Akron choreographer Dominic Moore-Dunson honors Jayland Walker in dance
Akron choreographer Dominic Moore-Dunson has examined issues of race through his work for years. He was working on a dance piece about police violence when Jayland Walker was shot to death by Akron police in 2022. As the one-year anniversary of Walker's death is commemorated, and the community grapples with the officers not being charged, Moore-Dunson's new work debuts.
The dance is called "inCOPnegro: Aftermath," and it explores what happens to a community in the wake of police violence as well as how a community can heal.
"We're trying to talk about, after all is said and done after the news outlets go away, after there's no more viral video, and there's this feeling that no one really cares anymore,” Moore-Dunson said. “What is that community left to do, and how do they heal with the trauma that they've experienced?"
It's a multi-discipline work featuring choreography by Moore-Dunson with original music by jazz saxophonist Chris Coles and hip-hop musician Floco Torres.
Talking about George Floyd
Following the death of George Floyd in 2020, Moore-Dunson began a podcast that included conversations with Black police officers.
"I was really curious about the Black officer experience because I just never heard a Black officer talk about their experience,” he said.
Those conversations began to inform the choreography, as did Moore-Dunson's own interactions with police as a Black male.
Back in the 2000s, just a week after getting his driver's license, Moore-Dunson recalled being pulled over.
"I was at soccer practice in Tallmadge, Ohio. And it was February, and it was cold. It was snowing… and I got stopped by a police officer,” he said, adding that three more police cruisers arrived shortly after being pulled over.
“I was asked to get out of the car, I was put on the hood of the car. I was patted down… and then at the end, they're like, ‘Oh, your tail light was out,’ and then they let me go," he said.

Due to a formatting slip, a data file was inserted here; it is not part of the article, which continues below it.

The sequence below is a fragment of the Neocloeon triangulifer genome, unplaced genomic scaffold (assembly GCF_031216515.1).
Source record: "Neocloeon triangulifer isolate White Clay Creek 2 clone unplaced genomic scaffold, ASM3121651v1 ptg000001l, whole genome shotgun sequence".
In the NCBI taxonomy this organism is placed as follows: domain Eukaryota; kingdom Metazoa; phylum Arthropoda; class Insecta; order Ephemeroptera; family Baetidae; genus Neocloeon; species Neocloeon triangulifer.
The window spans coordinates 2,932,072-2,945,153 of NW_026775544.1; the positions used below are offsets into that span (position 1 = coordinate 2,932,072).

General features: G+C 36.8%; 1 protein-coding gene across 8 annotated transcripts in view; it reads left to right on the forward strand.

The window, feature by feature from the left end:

Over the years, Moore-Dunson estimated he's been pulled over by police more than 40 times.
In 2022, Moore-Dunson and his collaborators were workshopping the piece at the National Center for Choreography on the University of Akron campus.
That summer the direction of the dance changed with Jayland Walker's death, which brought a new focus to the work. Moore-Dunson said he started to see for the first time how such a tragedy impacted his home town.
"When Jayland Walker was murdered one of the things I started really paying attention to is how everyone was reacting to it, and how you see that cycle of this explosion of people protesting and people really trying to show that this is wrong,” he said.
He said the new dance is a gift to the community of Akron.
"We as artists have an ability to see all the unsaid things in society and in a city and in a community. So we took all those unsaid things and molded it and created it into something to hand the community for them to do with as they will,” he said. “I just hope they feel the care that we put into this for them."